In a chilly basement room at Carnegie Mellon University sits a giant dome that looks like part physics experiment, part that chamber Darth Vader kicks back in. Wires and electronic boxes stud the walls, which curve nearly 14 feet in the air. But this space wasn't built for subatomic particles, and it wasn't built for space villains. It was built for the betterment of robots. This is the so-called Panoptic Studio.
The United States has won their first gold medal in Olympic women’s hockey, beating out Canada in overtime during a thrilling game. The U.S. took a 1-0 lead on a goal by Hilary Knight in the closing seconds of the first period, but then Canada scored twice in the second. Canada remained ahead until American Monique Lamoureux scored with only 6:21 left to play in the final period. But then the game went into overtime, and then finally into a shootout.
Snakes, serpents, danger noodles. Whatever you call them, you’ve gotta respect them. I mean, have you tried getting around without any arms or legs? (Also, they can bite you.) The snake’s ambulatory secret is its special belly scales, which grip a surface like cleat spikes to help the reptile push forward. And now that secret has made it into robotics. Researchers report today in Science Robotics that they’ve designed an inflatable robot with its own scales that automatically pop out to get that grip.
Muck Rack makes it simple to find people, tweets, or articles that mention any name, keyword, company, hashtag etc. We've compiled this guide to help you make the most of your search.
Selecting a term
Start searching tweets, articles from media outlets, articles mentioned in tweets, journalists'
names, titles and bios with some suggested searches:
Companies or Topics (e.g. iPhone, Microsoft)
Phrases (e.g. "cloud computing") — use quotes to keep the terms together
Twitter handles (e.g. @username) — returns those who have mentioned or replied to
Names (e.g. "David Pogue")
Hashtags (e.g. #sxsw, #london2012)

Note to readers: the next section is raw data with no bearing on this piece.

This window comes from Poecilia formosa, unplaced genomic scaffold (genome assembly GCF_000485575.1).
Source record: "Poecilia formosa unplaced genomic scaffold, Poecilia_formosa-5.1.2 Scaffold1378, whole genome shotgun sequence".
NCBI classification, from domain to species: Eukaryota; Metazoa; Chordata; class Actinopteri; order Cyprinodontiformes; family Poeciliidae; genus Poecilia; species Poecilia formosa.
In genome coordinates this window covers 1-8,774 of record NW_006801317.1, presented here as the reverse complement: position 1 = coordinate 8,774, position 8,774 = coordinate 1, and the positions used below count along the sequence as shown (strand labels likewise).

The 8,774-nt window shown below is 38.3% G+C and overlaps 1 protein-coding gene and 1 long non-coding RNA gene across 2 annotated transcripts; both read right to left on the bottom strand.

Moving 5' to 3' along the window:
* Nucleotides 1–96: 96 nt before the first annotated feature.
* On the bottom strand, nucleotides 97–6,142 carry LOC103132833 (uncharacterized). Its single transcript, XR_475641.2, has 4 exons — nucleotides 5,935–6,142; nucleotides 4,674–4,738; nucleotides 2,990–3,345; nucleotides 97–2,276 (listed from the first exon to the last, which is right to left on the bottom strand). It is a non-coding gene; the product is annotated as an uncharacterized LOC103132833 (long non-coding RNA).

Bio details (e.g. vegan, Olympics, father)
Muck Rack's Advanced Search allows for many boolean operators.
Find results that mention multiple specified terms, use AND or
+. For example, ensure each result contains both Elon Musk and Mark Zuckerberg by
searching Musk AND Zuckerberg or Musk + Zuckerberg.
Use the operators OR or , to broaden your search when you'd like either of
multiple terms to appear in results. (This is the default behavior of our search when no operators
are used). For example, results will contain either cake or cookie by searching cake OR cookie or cake,cookie
Use NOT or - to subtract results from your search. For
example, searching Disney will yield results about the Walt Disney Company as well as Walt Disney
World Resort. To exclude mentions of Disney World, search for Disney -World or Disney
When using one of these operators with a phrase, enclose it in quotation marks. For example, you can
find results about smartphones excluding Apple's iPhone 4S by searching smartphone -"iPhone
Exact case matching or punctuation
If you're searching for a brand name or keyword that relies on specific punctuation marks or capitalization, you can
find results that match your exact query by adding matchcase: before the keyword you're searching for, like matchcase:E*TRADE .
Use parentheses to separate multiple
boolean phrases. For example, to find journalists talking about having fun in Disney World or
Disneyland, search for ("disney world" OR disneyland) AND fun.
An asterisk can be used to search for any variation of a root word truncated by the asterisk. For example, searching for admin* will return results for administrator, administration, administer, administered, etc.
A near operator is an AND operator where you can control the distance between the words. You can vary the distance the near operation uses by adding a forward slash and number (between 0-99) such as strawberries NEAR/10 "whipped cream", which means the strawberries must exist within 10 words of "whipped cream".